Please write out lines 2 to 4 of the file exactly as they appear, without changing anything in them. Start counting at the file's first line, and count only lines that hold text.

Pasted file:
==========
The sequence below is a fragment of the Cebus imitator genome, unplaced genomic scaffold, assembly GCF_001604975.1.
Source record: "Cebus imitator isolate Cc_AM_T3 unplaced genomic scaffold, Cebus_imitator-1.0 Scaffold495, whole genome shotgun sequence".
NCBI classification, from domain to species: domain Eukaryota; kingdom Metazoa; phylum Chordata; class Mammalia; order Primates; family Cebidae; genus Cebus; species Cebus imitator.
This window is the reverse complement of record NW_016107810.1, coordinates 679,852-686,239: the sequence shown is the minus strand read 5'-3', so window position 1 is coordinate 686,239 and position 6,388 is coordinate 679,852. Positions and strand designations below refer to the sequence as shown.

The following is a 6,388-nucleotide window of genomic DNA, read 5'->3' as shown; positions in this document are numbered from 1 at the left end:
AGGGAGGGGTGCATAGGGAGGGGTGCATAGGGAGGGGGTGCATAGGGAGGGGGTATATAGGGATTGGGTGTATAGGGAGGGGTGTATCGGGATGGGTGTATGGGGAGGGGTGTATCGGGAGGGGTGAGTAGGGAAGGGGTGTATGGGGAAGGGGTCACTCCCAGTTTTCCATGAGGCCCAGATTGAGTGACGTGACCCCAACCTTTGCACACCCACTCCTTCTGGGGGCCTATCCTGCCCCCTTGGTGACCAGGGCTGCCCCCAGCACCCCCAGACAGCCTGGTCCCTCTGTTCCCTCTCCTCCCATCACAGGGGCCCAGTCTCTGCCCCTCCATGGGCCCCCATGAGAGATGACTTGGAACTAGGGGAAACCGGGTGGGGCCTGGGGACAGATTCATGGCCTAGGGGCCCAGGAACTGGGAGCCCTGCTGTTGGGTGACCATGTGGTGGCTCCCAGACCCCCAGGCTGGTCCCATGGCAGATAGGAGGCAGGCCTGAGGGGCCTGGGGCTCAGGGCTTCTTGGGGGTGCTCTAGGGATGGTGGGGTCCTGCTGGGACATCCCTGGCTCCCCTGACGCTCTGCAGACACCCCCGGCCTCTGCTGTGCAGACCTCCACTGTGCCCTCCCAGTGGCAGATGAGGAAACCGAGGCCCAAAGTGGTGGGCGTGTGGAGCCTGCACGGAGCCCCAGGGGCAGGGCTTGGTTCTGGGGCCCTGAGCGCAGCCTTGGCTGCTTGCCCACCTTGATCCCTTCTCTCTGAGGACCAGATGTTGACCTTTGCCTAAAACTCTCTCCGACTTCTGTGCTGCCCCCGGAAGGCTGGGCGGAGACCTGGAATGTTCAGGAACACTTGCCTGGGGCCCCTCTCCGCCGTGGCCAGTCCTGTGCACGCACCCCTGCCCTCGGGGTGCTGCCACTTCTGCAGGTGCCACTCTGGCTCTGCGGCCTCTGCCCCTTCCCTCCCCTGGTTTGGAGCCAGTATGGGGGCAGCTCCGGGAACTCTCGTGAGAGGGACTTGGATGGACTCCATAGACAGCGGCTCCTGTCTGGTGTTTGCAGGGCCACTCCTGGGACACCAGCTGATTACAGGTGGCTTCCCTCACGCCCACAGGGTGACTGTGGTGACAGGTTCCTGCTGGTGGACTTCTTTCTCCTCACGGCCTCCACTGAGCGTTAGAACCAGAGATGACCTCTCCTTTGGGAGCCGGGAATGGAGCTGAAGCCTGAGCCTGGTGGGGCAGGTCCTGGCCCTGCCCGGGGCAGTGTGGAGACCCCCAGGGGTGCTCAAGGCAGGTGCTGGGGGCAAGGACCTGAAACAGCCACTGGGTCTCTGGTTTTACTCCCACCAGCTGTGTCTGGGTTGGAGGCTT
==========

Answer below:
Source record: "Cebus imitator isolate Cc_AM_T3 unplaced genomic scaffold, Cebus_imitator-1.0 Scaffold495, whole genome shotgun sequence".
NCBI classification, from domain to species: domain Eukaryota; kingdom Metazoa; phylum Chordata; class Mammalia; order Primates; family Cebidae; genus Cebus; species Cebus imitator.
This window is the reverse complement of record NW_016107810.1, coordinates 679,852-686,239: the sequence shown is the minus strand read 5'-3', so window position 1 is coordinate 686,239 and position 6,388 is coordinate 679,852. Positions and strand designations below refer to the sequence as shown.